Imagine yourself as a new homeowner wanting to buy a floor lamp. You leave your house, go to the nearest store, pick a lamp and get it home… only to realise that it was the wrong size and completely missed the aesthetic of your reading nook. Now imagine this with you at home, viewing a lamp on the same store’s webshop but now you can click the AR icon and place the lamp virtually in your reading nook. Your camera scans the room and places the lamp on the floor. You can now view it from all angles, see if it’s the right size, the right fit and then purchase your lamp without having to leave your house.
This simple gamification of being able to select a lamp, switch its colour to match the aesthetic, switch between different models of lamps and find the perfect fit helps you have an emotional connection with the piece of furniture. You, as a brand, are checking all the points by making your customer’s journey as smooth as possible, and you, as a customer, are now emotionally invested in the aesthetic of that beautiful reading nook and therefore, gently nudge them to buy the product.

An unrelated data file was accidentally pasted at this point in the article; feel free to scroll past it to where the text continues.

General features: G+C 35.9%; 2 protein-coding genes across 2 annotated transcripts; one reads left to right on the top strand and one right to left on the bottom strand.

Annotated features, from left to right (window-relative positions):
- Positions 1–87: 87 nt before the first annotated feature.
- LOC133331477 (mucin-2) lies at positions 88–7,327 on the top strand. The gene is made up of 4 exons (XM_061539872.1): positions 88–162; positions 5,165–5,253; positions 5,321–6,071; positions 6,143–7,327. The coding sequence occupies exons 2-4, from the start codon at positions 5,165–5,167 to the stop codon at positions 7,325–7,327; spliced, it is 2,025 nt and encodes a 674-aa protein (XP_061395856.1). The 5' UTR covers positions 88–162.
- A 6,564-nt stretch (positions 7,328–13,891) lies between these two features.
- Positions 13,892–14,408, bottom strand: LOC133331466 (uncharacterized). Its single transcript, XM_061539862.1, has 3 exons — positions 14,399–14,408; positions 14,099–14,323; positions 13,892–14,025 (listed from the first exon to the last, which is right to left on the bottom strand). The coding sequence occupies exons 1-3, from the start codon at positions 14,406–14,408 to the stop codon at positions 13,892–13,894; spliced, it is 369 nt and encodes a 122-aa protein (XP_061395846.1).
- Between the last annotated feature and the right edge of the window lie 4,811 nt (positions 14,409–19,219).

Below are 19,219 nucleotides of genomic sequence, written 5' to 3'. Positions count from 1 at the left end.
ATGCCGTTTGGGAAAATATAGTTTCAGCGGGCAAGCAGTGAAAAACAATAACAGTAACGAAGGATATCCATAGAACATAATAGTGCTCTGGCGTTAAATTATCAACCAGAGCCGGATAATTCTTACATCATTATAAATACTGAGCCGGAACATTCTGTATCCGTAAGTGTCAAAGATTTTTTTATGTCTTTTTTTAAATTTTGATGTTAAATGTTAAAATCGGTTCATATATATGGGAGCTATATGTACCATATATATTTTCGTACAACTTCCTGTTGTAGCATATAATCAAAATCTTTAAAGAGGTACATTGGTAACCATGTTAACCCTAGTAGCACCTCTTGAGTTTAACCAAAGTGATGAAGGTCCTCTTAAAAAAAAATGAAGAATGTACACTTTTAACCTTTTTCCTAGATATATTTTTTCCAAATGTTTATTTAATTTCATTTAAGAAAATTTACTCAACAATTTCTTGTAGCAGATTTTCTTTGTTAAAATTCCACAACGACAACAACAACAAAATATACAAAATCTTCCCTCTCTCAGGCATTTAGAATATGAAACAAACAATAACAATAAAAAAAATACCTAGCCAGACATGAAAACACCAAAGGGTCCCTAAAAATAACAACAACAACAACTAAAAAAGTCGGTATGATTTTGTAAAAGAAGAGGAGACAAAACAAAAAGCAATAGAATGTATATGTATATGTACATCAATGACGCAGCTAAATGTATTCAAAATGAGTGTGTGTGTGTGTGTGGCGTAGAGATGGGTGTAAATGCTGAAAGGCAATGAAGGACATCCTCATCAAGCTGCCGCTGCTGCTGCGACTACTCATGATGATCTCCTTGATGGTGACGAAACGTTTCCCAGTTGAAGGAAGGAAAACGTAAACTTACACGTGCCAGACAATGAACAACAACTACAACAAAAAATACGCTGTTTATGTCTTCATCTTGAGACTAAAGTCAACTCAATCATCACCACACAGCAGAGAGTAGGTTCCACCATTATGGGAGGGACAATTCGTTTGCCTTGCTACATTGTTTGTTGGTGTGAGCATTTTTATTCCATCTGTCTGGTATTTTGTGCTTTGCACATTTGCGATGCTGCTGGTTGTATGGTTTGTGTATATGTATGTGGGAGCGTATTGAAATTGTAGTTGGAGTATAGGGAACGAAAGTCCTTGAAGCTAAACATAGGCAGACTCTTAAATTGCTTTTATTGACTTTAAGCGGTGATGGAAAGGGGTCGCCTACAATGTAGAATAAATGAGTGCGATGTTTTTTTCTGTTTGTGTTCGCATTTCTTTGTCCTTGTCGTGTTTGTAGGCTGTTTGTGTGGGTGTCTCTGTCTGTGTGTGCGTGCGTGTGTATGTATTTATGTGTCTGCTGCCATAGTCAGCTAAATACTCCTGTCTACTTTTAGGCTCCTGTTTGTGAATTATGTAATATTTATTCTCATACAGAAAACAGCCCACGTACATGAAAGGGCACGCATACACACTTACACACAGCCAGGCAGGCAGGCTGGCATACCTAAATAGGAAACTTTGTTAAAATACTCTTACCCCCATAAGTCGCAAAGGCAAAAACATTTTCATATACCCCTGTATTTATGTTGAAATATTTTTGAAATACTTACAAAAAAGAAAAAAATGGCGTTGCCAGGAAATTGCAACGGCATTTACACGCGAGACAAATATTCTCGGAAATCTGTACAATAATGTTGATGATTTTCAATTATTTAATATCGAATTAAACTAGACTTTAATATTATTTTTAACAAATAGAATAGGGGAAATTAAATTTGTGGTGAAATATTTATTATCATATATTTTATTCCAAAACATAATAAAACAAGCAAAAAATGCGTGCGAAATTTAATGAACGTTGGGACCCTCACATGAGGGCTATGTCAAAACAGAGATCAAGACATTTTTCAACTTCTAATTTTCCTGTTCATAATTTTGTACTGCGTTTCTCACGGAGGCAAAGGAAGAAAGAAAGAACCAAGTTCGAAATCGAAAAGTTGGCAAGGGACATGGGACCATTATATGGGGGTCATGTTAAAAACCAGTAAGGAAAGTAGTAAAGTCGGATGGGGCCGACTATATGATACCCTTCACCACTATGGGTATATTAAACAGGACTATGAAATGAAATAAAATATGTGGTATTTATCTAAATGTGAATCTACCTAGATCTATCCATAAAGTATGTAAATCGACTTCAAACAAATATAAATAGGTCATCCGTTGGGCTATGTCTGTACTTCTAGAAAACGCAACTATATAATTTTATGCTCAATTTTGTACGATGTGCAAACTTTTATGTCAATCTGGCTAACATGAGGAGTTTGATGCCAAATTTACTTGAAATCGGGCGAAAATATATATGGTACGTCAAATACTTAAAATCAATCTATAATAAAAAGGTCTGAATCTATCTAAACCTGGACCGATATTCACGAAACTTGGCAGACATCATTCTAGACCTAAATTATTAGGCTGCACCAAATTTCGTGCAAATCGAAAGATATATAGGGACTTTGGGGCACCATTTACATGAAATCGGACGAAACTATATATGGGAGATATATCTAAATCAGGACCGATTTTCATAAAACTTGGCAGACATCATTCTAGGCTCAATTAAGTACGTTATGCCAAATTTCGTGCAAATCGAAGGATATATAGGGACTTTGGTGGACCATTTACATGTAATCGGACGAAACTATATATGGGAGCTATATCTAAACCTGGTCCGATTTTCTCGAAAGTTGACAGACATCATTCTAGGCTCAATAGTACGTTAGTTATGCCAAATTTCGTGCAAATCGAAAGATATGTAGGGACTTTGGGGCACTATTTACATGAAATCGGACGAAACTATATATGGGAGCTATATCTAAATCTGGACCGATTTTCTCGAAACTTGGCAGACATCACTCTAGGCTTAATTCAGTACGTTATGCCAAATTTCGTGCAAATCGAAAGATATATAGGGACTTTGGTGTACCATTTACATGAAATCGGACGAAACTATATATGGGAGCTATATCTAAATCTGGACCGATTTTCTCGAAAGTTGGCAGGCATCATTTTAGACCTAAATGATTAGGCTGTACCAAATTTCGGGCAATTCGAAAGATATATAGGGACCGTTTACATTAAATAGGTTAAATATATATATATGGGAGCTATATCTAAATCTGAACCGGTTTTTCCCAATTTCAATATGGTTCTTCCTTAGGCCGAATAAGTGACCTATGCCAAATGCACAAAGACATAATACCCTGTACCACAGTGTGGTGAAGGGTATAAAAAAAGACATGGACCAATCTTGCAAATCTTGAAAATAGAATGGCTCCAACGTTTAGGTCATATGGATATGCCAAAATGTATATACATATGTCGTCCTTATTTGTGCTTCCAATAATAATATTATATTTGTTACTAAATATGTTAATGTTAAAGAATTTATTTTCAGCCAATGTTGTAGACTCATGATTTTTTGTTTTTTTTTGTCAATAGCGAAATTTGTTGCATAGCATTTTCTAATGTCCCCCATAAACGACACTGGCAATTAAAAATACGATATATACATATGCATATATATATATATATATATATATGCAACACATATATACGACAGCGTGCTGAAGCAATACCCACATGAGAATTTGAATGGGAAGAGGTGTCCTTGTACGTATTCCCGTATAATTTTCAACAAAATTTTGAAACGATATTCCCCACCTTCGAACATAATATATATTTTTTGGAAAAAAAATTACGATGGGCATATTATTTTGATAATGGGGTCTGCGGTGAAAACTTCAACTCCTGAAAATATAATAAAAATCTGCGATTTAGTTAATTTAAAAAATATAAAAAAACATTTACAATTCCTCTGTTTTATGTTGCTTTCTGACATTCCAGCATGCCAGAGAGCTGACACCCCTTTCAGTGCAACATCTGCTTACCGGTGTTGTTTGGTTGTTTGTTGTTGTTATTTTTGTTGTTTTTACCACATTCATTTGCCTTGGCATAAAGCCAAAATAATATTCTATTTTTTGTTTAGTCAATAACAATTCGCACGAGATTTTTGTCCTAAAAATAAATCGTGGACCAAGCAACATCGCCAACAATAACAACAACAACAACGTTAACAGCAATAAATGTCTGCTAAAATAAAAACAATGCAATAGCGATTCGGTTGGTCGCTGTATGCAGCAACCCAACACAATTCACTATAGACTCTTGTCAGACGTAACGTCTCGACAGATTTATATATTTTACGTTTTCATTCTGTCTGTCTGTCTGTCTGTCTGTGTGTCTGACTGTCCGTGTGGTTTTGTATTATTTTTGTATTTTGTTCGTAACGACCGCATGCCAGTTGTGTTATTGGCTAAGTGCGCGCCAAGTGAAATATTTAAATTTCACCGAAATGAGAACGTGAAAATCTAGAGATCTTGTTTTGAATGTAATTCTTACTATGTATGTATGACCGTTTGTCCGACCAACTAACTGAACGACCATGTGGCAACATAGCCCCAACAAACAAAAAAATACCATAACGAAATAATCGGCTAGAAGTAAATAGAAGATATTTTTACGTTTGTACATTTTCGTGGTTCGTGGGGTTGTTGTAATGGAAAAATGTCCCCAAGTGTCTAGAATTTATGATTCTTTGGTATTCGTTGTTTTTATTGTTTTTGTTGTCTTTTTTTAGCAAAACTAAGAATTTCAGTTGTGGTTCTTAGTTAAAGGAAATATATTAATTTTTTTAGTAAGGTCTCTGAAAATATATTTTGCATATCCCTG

When this simple solution is integrated into your existing eCommerce solution, you are essentially installing a one-click method to buy your product. In recent pandemic times, when everyone has been at home, AR has proved to be a great way to showcase your product and increase customer attachment to the brand.
Working with AR
AR technology can be challenging to work with since the wow factor can often blind you. A helpful tip is to think about the Why, What and How:
- Why do I want to use AR?
- What are the added values I’m giving the user?
- How do I implement it?
A good example of this is the ‘Social distancing AR filter’that we made at the start of the pandemic.